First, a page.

Kenan Helps Lower Mekong Countries Craft Education Plan

Kenan Institute Asia was honored to share its expertise and experience on education programming during the 11th Lower Mekong Initiative Regional Working Group Meeting in Nay Pyi Taw, Myanmar on 3 May 2018.

The United States launched the Lower Mekong Initiative (LMI) with Cambodia, Lao PDR, Myanmar, Thailand and Vietnam in 2009 to “encourage equitable, sustainable, and inclusive growth in the Lower Mekong Region.” LMI marks the latest instance of the United States’ commitment to promoting cooperation and sustainable development in the region under six strategic pillars: Environment and Water, Health, Agriculture, Connectivity, Energy Security and Education.

The Education pillar encourages knowledge exchange and linkages, with an emphasis on higher education, between member countries to “prepare youth, young professionals, and women for the 21st century workplace.” The United States and Thailand, which Co-Chair the Education pillar, invited Mr. John DaSilva (Kenan’s Director of Corporate Engagement) to join other experts in a panel discussion during the Regional Working Group Meeting. Although the LMI focuses on higher education, Mr. DaSilva stressed the importance of enhancing science, technology, engineering and math (STEM) education and 21st century skills development at lower levels (particularly grades 7-9) to create a large pipeline of quality students who can capitalize on higher education opportunities. Moreover, he stated that all stakeholders need to embed strong evaluation components into education programs at all levels to drive evidenced-based decision-making.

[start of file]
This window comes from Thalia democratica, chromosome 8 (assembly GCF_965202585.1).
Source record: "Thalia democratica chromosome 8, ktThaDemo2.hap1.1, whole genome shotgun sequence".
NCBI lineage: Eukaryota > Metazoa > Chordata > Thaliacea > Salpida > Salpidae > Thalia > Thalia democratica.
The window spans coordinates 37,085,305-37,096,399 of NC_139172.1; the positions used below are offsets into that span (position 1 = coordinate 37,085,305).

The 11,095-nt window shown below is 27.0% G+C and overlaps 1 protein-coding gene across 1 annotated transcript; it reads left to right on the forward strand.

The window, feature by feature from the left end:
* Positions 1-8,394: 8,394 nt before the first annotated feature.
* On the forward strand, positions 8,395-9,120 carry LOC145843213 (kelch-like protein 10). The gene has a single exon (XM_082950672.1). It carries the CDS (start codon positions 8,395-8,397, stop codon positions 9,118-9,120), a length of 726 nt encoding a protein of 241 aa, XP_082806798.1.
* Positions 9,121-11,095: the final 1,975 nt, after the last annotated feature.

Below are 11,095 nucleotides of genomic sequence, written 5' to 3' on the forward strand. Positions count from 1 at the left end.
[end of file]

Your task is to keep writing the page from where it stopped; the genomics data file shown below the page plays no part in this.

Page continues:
In addition, Mr. DaSilva represented Kenan in a session to develop the LMI’s Plan of Action for the Education pillar. LMI Country Delegates had a lively discussion on setting higher education priorities for the region, especially the role the LMI can play in promoting STEM education. Key to these discussions was the challenge in directing programming to support country’s higher education systems that vary in quality and capacity. For instance, Myanmar, Lao PDR and Cambodia raised concerns over the need to improve education standards and increase the mobility of students and professors to attend oversees institutions and to strengthen their basic education systems, while Thailand stressed the need to focus activities on STEM at the appropriate level. Kenan’s recommendation to the LMI is to focus LMI efforts on building the capacity of teachers colleges to build a new generation of STEM teachers who can carry out each country’s specific education plans, such as science and math for Thailand and technology for Vietnam, as opposed to a fully integrated STEM approach for the region.

Kenan captures knowledge from working directly with students, teachers and school leaders and uses these insights about what is effective on-the-ground to help national and regional governments construct education systems that complement the 21st century economy. Visit our education page to learn more about our efforts to deliver empowering education programming in Southeast Asia: www.kenan-asia.org/21st-century-education

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